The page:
Moving new discoveries into practice
“I want to make sure that the Barshop Institute maintains and even enhances its stature as one of the leading institutes in the basic biology of aging,” Dr. Musi said. “As we do this, we will have a more comprehensive program that will include a strong translational component to move the research conducted at the lab bench and apply it at the bedside.”

Advancing the Barshop’s reputation
David Weiss, Ph.D., vice president for research at the Health Science Center, stated: “Dr. Musi has an exceedingly well-funded research program. Although his emphasis is on research, he also provides patient care and is an attending physician at the South Texas Veterans Health Care System and University Hospital. Dr. Musi has the credentials, experience, vision and demeanor to not just maintain, but advance, the already stellar reputation of the Barshop Institute.”

Dr. Musi is succeeding Arlan G. Richardson, Ph.D., the founding director of the Barshop Institute. The institute was established in 2001 to bring together the many investigators studying different aspects of aging and age-related diseases at the Health Science Center. The Barshop perennially is among the leaders in National Institute on Aging grants in the basic biology of aging. The institute is also riding the crest of a wave of good news in recent weeks.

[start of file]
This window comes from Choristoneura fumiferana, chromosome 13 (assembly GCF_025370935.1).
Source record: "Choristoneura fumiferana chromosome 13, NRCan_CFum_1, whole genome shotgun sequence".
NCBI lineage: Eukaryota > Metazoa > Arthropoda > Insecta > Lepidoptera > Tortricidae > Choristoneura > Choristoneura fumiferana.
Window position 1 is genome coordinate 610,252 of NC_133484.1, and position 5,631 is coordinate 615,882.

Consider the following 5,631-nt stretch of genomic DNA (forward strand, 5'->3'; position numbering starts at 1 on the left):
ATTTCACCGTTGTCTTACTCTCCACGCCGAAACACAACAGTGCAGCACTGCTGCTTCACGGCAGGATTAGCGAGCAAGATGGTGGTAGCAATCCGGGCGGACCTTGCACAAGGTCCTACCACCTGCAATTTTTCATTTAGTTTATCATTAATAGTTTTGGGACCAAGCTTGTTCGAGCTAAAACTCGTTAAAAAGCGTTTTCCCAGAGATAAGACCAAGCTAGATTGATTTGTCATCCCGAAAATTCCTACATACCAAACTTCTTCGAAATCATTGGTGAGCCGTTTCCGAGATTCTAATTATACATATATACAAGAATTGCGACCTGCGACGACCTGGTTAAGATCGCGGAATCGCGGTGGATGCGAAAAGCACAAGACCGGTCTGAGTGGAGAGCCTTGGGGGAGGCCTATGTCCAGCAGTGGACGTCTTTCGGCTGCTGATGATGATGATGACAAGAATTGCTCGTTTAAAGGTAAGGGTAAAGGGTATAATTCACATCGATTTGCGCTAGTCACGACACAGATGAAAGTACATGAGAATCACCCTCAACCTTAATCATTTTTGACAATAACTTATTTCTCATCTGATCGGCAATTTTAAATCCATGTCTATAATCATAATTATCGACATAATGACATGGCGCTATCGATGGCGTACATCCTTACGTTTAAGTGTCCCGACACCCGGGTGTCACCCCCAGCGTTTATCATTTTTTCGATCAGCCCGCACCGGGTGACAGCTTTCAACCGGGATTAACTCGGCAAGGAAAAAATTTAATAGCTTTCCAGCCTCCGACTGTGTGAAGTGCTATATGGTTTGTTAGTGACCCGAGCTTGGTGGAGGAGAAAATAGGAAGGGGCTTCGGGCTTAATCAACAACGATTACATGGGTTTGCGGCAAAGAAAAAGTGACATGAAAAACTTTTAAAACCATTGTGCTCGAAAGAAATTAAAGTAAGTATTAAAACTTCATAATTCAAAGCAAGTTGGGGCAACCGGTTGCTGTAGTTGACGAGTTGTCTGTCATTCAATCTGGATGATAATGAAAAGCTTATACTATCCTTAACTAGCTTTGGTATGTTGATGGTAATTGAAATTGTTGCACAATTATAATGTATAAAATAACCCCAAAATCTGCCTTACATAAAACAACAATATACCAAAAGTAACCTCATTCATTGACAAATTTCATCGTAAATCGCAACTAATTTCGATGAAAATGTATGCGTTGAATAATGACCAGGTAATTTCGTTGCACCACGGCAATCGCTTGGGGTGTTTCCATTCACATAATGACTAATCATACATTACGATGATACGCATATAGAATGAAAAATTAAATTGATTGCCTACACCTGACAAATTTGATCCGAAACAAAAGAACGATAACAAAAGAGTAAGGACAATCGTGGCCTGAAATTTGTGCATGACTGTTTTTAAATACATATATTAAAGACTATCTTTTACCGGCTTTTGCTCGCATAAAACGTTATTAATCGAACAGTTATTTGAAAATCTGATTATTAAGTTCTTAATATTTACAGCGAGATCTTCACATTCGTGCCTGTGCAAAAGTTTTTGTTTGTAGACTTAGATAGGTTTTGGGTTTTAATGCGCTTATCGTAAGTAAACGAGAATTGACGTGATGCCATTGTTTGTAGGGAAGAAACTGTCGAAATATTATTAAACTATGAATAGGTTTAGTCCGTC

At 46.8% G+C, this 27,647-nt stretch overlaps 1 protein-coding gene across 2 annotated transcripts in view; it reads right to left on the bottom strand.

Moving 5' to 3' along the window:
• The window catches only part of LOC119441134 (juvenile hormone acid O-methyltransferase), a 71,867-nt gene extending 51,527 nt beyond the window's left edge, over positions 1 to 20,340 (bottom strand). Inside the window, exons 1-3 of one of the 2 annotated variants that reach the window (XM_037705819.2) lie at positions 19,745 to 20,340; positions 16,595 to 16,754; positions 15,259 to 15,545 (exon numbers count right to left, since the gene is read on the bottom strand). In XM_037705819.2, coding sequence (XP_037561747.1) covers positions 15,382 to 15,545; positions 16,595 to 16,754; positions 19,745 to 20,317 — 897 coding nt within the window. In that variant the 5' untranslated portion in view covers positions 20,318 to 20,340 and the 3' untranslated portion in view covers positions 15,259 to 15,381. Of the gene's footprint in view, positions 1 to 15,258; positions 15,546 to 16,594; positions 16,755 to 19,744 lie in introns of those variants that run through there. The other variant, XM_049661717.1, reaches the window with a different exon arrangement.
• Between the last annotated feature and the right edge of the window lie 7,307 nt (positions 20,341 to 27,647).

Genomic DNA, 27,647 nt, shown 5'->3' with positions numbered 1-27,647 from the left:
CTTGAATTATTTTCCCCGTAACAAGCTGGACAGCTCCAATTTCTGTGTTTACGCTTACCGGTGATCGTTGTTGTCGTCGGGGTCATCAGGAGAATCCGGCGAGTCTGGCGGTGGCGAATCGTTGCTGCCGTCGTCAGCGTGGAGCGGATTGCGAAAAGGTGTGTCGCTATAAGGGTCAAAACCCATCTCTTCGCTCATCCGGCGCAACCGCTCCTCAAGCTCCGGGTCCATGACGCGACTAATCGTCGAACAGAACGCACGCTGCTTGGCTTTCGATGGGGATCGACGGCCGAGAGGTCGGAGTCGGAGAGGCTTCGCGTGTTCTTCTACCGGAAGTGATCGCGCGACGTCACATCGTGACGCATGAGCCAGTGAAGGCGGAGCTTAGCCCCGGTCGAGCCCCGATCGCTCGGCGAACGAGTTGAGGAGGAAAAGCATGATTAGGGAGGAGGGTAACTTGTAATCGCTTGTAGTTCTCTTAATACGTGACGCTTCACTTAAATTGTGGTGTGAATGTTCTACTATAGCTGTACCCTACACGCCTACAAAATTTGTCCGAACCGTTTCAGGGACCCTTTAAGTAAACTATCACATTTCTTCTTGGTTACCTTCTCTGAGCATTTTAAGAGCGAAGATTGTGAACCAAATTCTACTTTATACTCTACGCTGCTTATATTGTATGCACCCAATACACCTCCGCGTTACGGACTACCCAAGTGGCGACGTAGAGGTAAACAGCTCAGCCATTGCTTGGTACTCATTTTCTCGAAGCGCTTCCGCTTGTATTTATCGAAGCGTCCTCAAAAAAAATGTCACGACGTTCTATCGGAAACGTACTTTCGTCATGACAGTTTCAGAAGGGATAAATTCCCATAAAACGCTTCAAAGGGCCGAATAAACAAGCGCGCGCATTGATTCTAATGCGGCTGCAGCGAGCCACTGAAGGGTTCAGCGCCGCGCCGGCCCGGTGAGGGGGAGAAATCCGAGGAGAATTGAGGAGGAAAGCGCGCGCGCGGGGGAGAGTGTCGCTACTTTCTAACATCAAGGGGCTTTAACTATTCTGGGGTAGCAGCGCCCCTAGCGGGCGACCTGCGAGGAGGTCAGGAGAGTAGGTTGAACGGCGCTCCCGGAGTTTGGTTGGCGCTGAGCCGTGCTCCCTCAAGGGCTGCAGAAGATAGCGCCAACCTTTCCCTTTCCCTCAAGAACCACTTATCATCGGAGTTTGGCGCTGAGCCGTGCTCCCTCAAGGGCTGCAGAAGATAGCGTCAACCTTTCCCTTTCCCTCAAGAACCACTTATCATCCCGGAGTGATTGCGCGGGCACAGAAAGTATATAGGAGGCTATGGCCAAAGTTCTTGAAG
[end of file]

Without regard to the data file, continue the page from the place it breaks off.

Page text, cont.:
New state funding for translational research
William L. Henrich, M.D., MACP, president of the Health Science Center, recently announced that the Texas Legislature approved $4 million in exceptional-item funding over the 2014-2015 biennium to establish a Translational Aging Research Program within the Barshop Institute. This program will focus on developing the strategies, personnel, infrastructure and study populations to evaluate whether interventions targeting the fundamental processes of aging can delay the onset of chronic diseases and disabilities in humans.

Largest NIA training grant in the nation